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Evolutionary tinkering vs. rational engineering in the times of synthetic biology

AutorLorenzo, Víctor de
Fecha de publicación12-ago-2018
CitaciónLife Sciences, Society and Policy. 2018 Aug 12;14(1):18
ResumenAbstract Synthetic biology is not only a contemporary reformulation of the recombinant DNA technologies of the last 30 years, combined with descriptive language imported from electrical and industrial engineering. It is also a new way to interpret living systems and a statement of intent for the use and reprogramming of biological objects for human benefit. In this context, the notion of designer biology is often presented as opposed to natural selection following the powerful rationale formulated by François Jacob on evolution-as-tinkering. The onset of synthetic biology opens a different perspective by leaving aside the question about the evolutionary origin of biological phenomena and focusing instead on the relational logic and the material properties of the corresponding components that make biological system work as they do. Once a functional challenge arises, the solution space for the problem is not homogeneous but it has attractors that can be accessed either through random exploration (as evolution does) or rational design (as engineers do). Although these two paths (i.e. evolution and engineering) are essentially different, they can lead to solutions to specific mechanistic bottlenecks that frequently coincide or converge—and one can easily help to understand and improve the other. Alas, productive discussions on these matters are often contaminated by ideological preconceptions that prevent adoption of the engineering metaphor to understand and ultimately reshape living systems—as ambitioned by synthetic biology. Yet, some possible ways to overcome the impasse are feasible. In parallel to Monod’s evolutionary paradox of teleo-logy (finality/purpose) vs. teleo-nomy (appearance of finality/purpose), a mechanistic paradox could be entertained between techno-logy (rational engineering) vs techno-nomy (appearance of rational engineering), all for the sake of understanding the relational logic that enables live systems to function as physico-chemical entities in time and space. This article thus proposes a radical vision of synthetic biology through the lens of the engineering metaphor.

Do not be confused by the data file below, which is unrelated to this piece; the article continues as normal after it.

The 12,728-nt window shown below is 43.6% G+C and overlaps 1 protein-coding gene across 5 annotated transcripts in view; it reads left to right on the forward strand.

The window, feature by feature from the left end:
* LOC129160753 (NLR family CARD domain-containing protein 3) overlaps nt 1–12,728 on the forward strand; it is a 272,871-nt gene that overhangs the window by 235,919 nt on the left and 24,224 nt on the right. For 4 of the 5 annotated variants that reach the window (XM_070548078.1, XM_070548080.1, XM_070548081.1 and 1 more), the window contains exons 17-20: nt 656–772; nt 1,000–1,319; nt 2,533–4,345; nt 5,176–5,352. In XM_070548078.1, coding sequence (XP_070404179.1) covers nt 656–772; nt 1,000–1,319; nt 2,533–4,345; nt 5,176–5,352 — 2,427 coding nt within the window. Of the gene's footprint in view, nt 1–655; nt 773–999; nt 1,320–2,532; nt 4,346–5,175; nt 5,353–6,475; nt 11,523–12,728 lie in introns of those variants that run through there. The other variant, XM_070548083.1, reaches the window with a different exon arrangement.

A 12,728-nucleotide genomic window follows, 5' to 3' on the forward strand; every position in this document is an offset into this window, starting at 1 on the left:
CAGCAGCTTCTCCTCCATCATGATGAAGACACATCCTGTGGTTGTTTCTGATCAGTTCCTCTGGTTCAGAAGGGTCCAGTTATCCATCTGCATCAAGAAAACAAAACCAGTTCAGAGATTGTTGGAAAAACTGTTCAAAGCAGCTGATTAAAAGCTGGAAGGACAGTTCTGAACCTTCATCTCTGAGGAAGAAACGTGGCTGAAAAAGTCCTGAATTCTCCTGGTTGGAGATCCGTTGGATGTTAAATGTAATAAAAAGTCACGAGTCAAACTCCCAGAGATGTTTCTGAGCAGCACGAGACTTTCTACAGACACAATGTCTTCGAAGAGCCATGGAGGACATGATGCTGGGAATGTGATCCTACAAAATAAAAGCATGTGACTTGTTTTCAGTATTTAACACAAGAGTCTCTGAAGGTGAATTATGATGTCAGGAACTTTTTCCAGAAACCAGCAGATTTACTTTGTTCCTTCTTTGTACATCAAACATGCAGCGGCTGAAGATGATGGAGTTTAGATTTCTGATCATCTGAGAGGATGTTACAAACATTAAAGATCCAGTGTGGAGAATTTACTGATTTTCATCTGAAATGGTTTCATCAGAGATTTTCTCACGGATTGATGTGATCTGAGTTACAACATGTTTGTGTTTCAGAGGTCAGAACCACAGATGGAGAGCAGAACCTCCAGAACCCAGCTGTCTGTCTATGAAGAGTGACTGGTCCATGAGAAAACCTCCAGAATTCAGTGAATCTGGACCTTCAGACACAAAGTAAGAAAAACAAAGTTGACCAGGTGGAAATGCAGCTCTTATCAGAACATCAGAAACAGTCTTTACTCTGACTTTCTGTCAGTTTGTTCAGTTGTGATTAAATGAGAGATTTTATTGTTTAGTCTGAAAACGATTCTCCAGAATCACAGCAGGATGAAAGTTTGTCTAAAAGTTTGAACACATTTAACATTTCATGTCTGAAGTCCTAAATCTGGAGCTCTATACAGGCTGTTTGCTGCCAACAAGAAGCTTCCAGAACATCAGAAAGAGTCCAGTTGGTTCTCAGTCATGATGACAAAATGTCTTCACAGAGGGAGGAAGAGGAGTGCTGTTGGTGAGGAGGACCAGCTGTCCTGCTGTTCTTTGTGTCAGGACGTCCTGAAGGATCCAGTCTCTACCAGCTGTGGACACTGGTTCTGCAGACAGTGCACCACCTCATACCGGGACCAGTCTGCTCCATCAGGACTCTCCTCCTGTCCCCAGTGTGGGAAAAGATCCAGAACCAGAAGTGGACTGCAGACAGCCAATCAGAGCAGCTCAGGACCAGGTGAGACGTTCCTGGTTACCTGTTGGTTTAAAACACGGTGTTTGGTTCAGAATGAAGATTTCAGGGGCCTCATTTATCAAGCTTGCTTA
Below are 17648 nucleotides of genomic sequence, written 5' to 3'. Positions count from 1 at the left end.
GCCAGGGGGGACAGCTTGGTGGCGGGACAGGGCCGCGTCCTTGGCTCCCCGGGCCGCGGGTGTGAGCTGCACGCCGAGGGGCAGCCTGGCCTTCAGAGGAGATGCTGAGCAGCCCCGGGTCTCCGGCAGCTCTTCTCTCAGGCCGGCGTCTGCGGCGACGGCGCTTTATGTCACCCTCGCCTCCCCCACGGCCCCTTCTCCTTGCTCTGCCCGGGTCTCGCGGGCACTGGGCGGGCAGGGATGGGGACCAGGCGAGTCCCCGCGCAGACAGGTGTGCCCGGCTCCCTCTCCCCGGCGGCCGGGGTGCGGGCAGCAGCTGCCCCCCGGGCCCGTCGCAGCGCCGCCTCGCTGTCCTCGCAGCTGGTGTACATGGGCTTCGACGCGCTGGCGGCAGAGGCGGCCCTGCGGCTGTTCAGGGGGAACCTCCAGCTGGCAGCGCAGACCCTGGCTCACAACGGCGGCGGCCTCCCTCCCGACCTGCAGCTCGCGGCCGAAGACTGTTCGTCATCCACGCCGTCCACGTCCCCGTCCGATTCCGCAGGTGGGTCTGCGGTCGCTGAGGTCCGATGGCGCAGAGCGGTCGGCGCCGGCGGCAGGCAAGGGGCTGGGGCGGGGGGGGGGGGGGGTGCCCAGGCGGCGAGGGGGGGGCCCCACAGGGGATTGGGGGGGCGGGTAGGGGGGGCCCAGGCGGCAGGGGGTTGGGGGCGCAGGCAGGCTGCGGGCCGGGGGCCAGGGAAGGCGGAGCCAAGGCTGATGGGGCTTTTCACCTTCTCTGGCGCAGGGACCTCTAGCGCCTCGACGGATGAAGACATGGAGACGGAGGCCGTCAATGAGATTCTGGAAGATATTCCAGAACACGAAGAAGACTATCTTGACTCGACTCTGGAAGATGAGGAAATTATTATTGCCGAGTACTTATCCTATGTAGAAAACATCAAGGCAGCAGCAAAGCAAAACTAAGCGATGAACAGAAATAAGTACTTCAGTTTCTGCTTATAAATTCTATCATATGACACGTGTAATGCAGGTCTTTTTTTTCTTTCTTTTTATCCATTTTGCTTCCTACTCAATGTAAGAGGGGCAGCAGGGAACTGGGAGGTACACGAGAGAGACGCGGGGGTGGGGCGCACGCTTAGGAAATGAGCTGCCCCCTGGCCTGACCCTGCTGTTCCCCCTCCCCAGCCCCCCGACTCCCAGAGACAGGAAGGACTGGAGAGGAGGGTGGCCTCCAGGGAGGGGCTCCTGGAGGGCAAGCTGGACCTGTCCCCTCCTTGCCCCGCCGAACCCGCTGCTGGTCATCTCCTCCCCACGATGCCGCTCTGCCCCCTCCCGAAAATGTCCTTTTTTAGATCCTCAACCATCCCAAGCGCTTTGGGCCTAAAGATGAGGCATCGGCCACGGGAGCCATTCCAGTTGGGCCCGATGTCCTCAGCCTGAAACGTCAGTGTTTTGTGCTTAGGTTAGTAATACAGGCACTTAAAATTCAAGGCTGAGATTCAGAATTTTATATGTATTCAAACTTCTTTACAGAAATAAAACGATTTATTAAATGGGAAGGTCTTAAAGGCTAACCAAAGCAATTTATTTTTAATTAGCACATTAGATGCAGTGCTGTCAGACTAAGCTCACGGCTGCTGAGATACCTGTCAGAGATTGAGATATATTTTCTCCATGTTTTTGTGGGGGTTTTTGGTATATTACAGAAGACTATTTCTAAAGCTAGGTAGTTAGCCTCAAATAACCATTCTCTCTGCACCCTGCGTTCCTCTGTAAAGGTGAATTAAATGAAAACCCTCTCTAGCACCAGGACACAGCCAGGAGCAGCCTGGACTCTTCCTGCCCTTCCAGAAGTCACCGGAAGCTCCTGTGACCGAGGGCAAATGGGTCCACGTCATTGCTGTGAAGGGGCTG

Aparece en las colecciones: Colección Biomed Central-Chemistry Central-Springer Open
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